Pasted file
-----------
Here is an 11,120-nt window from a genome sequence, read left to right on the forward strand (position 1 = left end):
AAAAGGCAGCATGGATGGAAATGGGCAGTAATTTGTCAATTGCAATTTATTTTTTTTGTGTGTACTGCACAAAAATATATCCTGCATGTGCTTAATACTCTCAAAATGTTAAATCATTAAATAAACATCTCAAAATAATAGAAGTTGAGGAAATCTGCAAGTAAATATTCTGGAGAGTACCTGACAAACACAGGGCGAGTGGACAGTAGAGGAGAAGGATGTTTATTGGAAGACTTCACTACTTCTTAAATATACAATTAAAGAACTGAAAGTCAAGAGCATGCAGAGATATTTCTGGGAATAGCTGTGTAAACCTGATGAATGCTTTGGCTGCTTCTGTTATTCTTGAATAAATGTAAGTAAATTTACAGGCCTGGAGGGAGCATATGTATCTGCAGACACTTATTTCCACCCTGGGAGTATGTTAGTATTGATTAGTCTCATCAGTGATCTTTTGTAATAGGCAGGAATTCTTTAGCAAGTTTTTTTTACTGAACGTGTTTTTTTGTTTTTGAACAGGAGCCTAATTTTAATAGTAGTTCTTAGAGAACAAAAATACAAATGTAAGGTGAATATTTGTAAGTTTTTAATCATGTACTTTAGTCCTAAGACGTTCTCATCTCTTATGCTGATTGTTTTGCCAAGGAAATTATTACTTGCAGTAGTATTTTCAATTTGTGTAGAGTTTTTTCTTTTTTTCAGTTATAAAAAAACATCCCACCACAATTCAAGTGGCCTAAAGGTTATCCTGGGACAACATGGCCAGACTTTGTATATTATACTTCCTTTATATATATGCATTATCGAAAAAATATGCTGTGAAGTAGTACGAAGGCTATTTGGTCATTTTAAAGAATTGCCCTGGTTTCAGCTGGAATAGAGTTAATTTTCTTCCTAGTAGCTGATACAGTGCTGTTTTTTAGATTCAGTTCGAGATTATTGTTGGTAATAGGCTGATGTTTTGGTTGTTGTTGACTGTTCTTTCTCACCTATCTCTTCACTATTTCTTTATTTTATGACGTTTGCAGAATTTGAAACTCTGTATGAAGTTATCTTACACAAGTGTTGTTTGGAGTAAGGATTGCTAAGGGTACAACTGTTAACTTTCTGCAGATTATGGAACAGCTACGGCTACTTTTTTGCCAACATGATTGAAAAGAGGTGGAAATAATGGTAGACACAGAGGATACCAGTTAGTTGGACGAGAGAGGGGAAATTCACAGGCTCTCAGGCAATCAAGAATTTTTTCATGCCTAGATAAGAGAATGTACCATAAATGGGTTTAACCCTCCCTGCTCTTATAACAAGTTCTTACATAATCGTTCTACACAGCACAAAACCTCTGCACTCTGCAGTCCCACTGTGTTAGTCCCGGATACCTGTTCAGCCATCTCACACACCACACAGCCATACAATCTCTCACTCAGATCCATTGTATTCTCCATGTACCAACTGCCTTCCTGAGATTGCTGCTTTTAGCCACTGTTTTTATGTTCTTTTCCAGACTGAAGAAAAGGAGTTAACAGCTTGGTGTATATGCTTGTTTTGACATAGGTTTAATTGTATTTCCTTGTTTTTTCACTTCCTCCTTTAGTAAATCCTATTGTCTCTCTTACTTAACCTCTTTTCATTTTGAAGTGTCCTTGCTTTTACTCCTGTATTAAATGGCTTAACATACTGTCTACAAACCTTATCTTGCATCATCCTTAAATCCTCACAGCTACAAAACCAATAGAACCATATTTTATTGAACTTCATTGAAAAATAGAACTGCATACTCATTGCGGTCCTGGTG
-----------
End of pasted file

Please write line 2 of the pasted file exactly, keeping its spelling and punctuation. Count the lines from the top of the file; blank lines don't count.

AAAAGGCAGCATGGATGGAAATGGGCAGTAATTTGTCAATTGCAATTTATTTTTTTTGTGTGTACTGCACAAAAATATATCCTGCATGTGCTTAATACTCTCAAAATGTTAAATCATTAAATAAACATCTCAAAATAATAGAAGTTGAGGAAATCTGCAAGTAAATATTCTGGAGAGTACCTGACAAACACAGGGCGAGTGGACAGTAGAGGAGAAGGATGTTTATTGGAAGACTTCACTACTTCTTAAATATACAATTAAAGAACTGAAAGTCAAGAGCATGCAGAGATATTTCTGGGAATAGCTGTGTAAACCTGATGAATGCTTTGGCTGCTTCTGTTATTCTTGAATAAATGTAAGTAAATTTACAGGCCTGGAGGGAGCATATGTATCTGCAGACACTTATTTCCACCCTGGGAGTATGTTAGTATTGATTAGTCTCATCAGTGATCTTTTGTAATAGGCAGGAATTCTTTAGCAAGTTTTTTTTACTGAACGTGTTTTTTTGTTTTTGAACAGGAGCCTAATTTTAATAGTAGTTCTTAGAGAACAAAAATACAAATGTAAGGTGAATATTTGTAAGTTTTTAATCATGTACTTTAGTCCTAAGACGTTCTCATCTCTTATGCTGATTGTTTTGCCAAGGAAATTATTACTTGCAGTAGTATTTTCAATTTGTGTAGAGTTTTTTCTTTTTTTCAGTTATAAAAAAACATCCCACCACAATTCAAGTGGCCTAAAGGTTATCCTGGGACAACATGGCCAGACTTTGTATATTATACTTCCTTTATATATATGCATTATCGAAAAAATATGCTGTGAAGTAGTACGAAGGCTATTTGGTCATTTTAAAGAATTGCCCTGGTTTCAGCTGGAATAGAGTTAATTTTCTTCCTAGTAGCTGATACAGTGCTGTTTTTTAGATTCAGTTCGAGATTATTGTTGGTAATAGGCTGATGTTTTGGTTGTTGTTGACTGTTCTTTCTCACCTATCTCTTCACTATTTCTTTATTTTATGACGTTTGCAGAATTTGAAACTCTGTATGAAGTTATCTTACACAAGTGTTGTTTGGAGTAAGGATTGCTAAGGGTACAACTGTTAACTTTCTGCAGATTATGGAACAGCTACGGCTACTTTTTTGCCAACATGATTGAAAAGAGGTGGAAATAATGGTAGACACAGAGGATACCAGTTAGTTGGACGAGAGAGGGGAAATTCACAGGCTCTCAGGCAATCAAGAATTTTTTCATGCCTAGATAAGAGAATGTACCATAAATGGGTTTAACCCTCCCTGCTCTTATAACAAGTTCTTACATAATCGTTCTACACAGCACAAAACCTCTGCACTCTGCAGTCCCACTGTGTTAGTCCCGGATACCTGTTCAGCCATCTCACACACCACACAGCCATACAATCTCTCACTCAGATCCATTGTATTCTCCATGTACCAACTGCCTTCCTGAGATTGCTGCTTTTAGCCACTGTTTTTATGTTCTTTTCCAGACTGAAGAAAAGGAGTTAACAGCTTGGTGTATATGCTTGTTTTGACATAGGTTTAATTGTATTTCCTTGTTTTTTCACTTCCTCCTTTAGTAAATCCTATTGTCTCTCTTACTTAACCTCTTTTCATTTTGAAGTGTCCTTGCTTTTACTCCTGTATTAAATGGCTTAACATACTGTCTACAAACCTTATCTTGCATCATCCTTAAATCCTCACAGCTACAAAACCAATAGAACCATATTTTATTGAACTTCATTGAAAAATAGAACTGCATACTCATTGCGGTCCTGGTG